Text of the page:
Letters to the Editor


Bogus claims

We are truly sorry that your reporter had to endure verbal abuse by the Bohemian Club’s PR man (Letters, April 15). Even more abusive are the falsehoods they spread. The proposed logging plan does indeed permit cutting old growth, even with the so-called conservation easement.

It also seems apparent that a judge will have to explain the law regarding eligibility for NTMPs to CDF. The law states that the ownership cannot exceed 2,500 acres. It does not say more than 2,500 acres of timberland. Past lawsuits have demonstrated that CDF is legally challenged.

The Club’s claims about reducing fire danger are also bogus. You can cut brush species without a logging plan. Removing the large conifers, especially the large redwoods which resist fire, will open the stand to light and encourage growth of fire-prone species. Their plan will increase, not decrease, fire danger.

Rick Coates
executive director, Forest Unlimited

Due diligence?

Contrary to statements in Bohemian Club president Jay Mancini’s letter, the permit being applied for runs in perpetuity with no further opportunity for revision. Forty percent of the larger conifers will be cut within the first 20 years alone. Not all old growth trees have been identified or protected. The Club has not worked “diligently” with the agencies. It actually hid the existence of significant stands of old growth on the property until forced to disclose them by the agencies.

Thinning the conifers will increase fire dangers and make living near the Grove more dangerous. The Bohemian Club does not need a perpetual logging permit to thin tanoaks, a task supported by all parties. The Bohemian Club could easily pay for necessary hardwood thinning by charging its wealthy members a few dollars per month.

For accurate information to refute Bohemian Club flack Sam Singer and president Jay Mancini’s inaccurate statements, please visit: [ http:-/savebohemiangrove.org- ]http:-/savebohemiangrove.org.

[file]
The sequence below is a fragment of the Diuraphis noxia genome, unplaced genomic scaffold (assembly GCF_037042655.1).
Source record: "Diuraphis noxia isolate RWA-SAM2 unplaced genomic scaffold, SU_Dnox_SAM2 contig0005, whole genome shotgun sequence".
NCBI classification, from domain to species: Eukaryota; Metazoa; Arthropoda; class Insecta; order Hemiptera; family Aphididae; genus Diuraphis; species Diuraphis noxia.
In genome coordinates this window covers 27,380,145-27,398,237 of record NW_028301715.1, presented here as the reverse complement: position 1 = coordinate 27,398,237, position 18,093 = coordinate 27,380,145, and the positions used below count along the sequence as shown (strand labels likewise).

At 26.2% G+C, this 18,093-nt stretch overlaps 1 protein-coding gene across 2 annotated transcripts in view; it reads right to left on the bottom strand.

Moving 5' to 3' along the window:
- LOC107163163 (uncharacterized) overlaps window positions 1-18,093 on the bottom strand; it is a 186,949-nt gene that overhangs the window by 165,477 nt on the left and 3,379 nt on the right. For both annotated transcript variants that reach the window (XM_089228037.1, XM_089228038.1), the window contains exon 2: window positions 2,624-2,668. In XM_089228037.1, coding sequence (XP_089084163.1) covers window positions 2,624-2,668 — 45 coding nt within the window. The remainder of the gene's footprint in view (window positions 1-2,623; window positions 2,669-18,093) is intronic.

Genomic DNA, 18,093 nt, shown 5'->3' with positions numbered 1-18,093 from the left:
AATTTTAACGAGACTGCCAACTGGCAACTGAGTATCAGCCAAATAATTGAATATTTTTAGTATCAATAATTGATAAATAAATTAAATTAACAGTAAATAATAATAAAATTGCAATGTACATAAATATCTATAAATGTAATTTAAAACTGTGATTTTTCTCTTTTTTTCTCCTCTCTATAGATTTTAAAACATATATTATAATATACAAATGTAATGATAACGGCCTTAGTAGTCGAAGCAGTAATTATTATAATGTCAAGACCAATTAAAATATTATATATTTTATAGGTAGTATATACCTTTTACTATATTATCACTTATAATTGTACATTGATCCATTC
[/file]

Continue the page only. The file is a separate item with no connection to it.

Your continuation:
John Hooper
Pt. Arena

Record Response

While we certainly believe in free speech, we do not appreciate the recent article about Backdoor Disc and Tape (“One Big Holiday,” April 15). We are not a corporate monster that sucks the lifeblood out of the local community, but rather four hardcore music junkies—old record guys, if you will—who happen to have purchased Backdoor as well as other indie stores elsewhere in the country from owners who were about to close them forever. In our eyes, we saved these stores, preserved the culture and invested in diversity, just like every other right-thinking indie retailer in America who recognizes that the times are in fact changing.

I am actually one of the founders of Record Store Day, along with the indie coalitions and Newberry Comics in Boston. Regarding the “transplant” from Alabama who was made manager, he also happens to have worked in some of the best indie stores in the country and, like any other business owners, we strive to improve our stores, and, yes, that sometimes comes with personnel changes.

Brian Poehner
Music for a Song

 Gabe Meline responds: Thanks for writing. As I said in the article, Backdoor remains an asset to the area, carrying local CDs and partnering with local radio, with a staff that’s friendly and qualified. For these reasons, and because I’ve been shopping there since 1988, I carefully chose to include it in a roundup of locally owned stores while noting that it is not, as the Record Store Day site defines a “participating store,” at least 70 percent owned in the state of operation. There’s no question Backdoor changed when it was sold to a national chain, but it didn’t become any less a thread in the fabric of the local community.


Other hands helping

Thank you for the informative article on Bedrock Music in San Rafael. It will help raise community awareness of the nonprofit work we do with Four Winds West. None of this could be accomplished without the hard work and dedication of store employees Dawn Hernandez and Justin Drabek, who also provide vital training for our interns here at Bedrock Music.

Neal Schneider
Manager, Bedrock Music & Video

 While we’re at it, please know that Vinyl Planet is best found at 112 Washington St., Petaluma.

Sonoma County Library